Pain in your temporomandibular joint is uncomfortable; sometimes it’s just an occasional problem, but for some people it’s a chronic issue. Thankfully, using massage can be an effective part of an overall treatment plan to relieve pain and reduce discomfort.
Temporomandibular Joint Disorders
The temporomandibular joint (TMJ) connects the jaw to the skull; disorders involving this joint result from inflamed and painful muscles around the jaw. It’s not known exactly what causes the problem, but tooth grinding, an imperfect bite, stress fractures, and tooth clenching are thought to contribute. The symptoms may be occasional or chronic, and often include:
- Pain in the jaw, face, or around the ears
- Migraine-like headaches
- Pressure and pain behind the eyes
- A popping or clicking noise when opening or closing your mouth
- Jaw that locks or goes out of place
- Facial swelling
- Jaw muscle tenderness
If you experience these symptoms, talk to your dentist about the problem. They can help determine the cause and recommend appropriate treatment options based on your specific situation.
Three Types of Massage to Reduce Pain
Massaging your jaw muscles can help relieve the pain caused by TMJ disorders. There are three basic methods of performing this therapy: kneading, friction, and stretching. Learning to perform these techniques on yourself is a quick and easy way to help reduce pain around your jaw.
The kneading technique involves providing constant, circular motion to the jaw muscles and joints. Begin by locating the masseter muscles which are just below the cheekbones and behind the molars. From the corners of your mouth, work your fingers toward your ears until you reach a flat plane of bone; you should be able to feel the notch of the cheekbone when you are about an inch from your ear, and the flat plane is right below the notch. Your thumb or a couple fingers should fit nicely in this spot, allowing you to apply gentle pressure in a circular motion.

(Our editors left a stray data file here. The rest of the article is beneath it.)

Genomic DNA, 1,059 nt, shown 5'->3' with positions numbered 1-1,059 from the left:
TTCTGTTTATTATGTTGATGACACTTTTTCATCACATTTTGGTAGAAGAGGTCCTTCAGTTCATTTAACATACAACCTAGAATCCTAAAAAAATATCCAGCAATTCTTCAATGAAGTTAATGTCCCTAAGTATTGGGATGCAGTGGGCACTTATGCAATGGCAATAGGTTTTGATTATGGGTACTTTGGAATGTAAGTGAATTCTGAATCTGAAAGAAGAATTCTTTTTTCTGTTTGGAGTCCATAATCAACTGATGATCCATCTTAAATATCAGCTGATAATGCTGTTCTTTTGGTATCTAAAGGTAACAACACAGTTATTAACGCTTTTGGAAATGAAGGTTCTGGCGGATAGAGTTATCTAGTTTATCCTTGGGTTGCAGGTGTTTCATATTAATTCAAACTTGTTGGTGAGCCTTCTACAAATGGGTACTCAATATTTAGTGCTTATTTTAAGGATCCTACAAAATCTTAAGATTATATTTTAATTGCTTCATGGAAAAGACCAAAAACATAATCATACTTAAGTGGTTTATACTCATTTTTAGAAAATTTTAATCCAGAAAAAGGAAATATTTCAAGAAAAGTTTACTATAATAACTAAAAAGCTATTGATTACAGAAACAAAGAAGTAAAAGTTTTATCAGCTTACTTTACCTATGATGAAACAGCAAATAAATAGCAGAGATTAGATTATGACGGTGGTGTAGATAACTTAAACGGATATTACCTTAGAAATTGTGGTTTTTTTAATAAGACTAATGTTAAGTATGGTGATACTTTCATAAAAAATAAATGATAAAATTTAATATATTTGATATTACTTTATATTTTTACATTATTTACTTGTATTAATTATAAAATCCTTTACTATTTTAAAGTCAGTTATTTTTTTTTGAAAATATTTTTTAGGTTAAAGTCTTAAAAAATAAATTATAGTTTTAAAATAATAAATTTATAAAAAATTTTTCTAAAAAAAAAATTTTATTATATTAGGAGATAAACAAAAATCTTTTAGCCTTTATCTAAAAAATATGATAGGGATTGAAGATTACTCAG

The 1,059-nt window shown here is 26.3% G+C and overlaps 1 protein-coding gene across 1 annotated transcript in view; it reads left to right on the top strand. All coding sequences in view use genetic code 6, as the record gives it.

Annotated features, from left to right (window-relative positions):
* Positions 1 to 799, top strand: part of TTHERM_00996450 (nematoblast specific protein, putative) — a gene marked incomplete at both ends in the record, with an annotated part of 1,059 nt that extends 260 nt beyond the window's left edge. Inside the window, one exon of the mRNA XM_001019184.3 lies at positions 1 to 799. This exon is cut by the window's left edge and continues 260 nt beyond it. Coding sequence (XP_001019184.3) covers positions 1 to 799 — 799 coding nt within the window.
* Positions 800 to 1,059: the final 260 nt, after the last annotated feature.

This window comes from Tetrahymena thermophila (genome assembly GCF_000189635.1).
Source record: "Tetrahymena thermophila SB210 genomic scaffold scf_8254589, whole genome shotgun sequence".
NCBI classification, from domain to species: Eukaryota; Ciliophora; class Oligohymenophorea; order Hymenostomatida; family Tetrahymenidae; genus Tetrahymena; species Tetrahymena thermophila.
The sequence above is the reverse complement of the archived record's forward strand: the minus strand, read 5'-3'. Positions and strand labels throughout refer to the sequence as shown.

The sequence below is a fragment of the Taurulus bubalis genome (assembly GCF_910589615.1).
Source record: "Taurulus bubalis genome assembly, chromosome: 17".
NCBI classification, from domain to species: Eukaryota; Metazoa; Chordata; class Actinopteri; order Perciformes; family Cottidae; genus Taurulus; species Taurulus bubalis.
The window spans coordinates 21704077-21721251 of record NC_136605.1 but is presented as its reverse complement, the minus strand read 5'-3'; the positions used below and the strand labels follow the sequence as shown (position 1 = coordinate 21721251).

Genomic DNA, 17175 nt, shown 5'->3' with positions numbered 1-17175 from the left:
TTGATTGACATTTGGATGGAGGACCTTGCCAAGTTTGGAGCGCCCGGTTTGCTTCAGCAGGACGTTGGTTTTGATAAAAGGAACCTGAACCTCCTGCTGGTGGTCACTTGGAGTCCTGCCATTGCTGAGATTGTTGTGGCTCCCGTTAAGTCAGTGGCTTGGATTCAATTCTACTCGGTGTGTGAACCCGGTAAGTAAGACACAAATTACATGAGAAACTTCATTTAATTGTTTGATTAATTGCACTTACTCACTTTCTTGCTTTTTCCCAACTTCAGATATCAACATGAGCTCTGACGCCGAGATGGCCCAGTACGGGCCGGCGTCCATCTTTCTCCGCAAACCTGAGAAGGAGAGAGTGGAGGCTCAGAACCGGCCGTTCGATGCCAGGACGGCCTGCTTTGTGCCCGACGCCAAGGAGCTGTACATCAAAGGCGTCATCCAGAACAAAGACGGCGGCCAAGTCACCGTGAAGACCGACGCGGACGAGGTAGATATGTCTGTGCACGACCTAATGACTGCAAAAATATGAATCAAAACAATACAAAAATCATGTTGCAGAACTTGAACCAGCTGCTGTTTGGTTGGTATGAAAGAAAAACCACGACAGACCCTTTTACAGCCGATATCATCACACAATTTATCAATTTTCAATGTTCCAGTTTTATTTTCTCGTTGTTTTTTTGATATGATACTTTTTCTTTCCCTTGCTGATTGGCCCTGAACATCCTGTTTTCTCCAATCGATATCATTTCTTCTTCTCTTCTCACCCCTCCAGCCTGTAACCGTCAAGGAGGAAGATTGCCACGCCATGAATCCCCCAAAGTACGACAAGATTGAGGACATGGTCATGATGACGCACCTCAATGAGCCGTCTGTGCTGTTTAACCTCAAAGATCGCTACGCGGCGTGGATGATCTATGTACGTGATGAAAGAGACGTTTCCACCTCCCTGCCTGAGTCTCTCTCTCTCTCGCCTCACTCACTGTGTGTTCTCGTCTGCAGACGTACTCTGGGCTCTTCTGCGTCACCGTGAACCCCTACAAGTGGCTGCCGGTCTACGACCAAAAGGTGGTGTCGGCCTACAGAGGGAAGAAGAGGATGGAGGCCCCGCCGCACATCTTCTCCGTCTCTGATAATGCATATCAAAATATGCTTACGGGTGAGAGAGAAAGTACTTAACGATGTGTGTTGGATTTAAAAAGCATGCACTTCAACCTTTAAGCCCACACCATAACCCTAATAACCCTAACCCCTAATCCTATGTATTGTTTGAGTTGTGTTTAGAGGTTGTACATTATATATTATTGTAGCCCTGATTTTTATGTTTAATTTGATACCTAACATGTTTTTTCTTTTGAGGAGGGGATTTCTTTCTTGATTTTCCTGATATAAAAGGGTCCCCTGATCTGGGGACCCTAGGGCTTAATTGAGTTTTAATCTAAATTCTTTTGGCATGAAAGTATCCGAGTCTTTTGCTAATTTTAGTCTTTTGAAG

The circular pressure warms up the muscles and stimulates lymph function, which helps remove irritating materials and flush out waste. Continue gently massaging the area until you experience some pain relief. Try different methods to discover what helps you the most; for example, using your entire hand instead of a couple fingers can also be effective.
The friction technique focuses on the muscles attached to your mandible, or lower jaw, and provides constant pressure. The muscles are located in the lower portion of your jaw, below the masseter, and along the jaw line. Use your index finger to touch your mandible and apply constant gentle pressure to the muscles. Everyone responds to this kind of pressure differently, so take some time to find the area and amount of pressure that works best for you to relieve jaw pain.
The stretching technique goes a bit further in the process of pain relief, and is a way to exercise the muscles that contribute to joint soreness. The technique can be a bit tricky to perform because it requires the use of two thumbs on one side of your face; if this is difficult for you, then ask a partner to help you. Place two thumbs just above the muscles attached to your mandible and parallel to the jaw line. Apply gentle pressure to the muscles as you slowly drag your thumbs down, stretching the muscles away from the upper jaw.
Another stretching technique involves placing two fingers on the masseter muscle and two fingers, from your other hand, on your mandible. Slowly press your fingers together until they are in the space between the masseter and the muscles of your mandible. Hold for a few seconds, then relax.
Additional Methods for Relieving Jaw Pain
A combination of methods is usually the best approach for handling temporomandibular joint disorders. In addition to massaging the area, you can also try the following methods for reducing pain:
- Use a night guard – A night guard should be fitted by your dentist and is a helpful way to reduce pain and the harmful effects of night time tooth grinding and clenching.
- Medication – Muscle relaxants, anti-inflammatory drugs, and over-the-counter pain-relievers can help reduce muscle spasms and pain.
- Moist heat – Application of moist heat can help the muscles relax and reduces pain and spasms.
- Relax – Relaxation techniques can help you learn to control the muscle tension in your jaw.
TMJ disorders cause pain and soreness around the jaw, but treatment methods, including massage, help reduce pain and allow you to be comfortable again.
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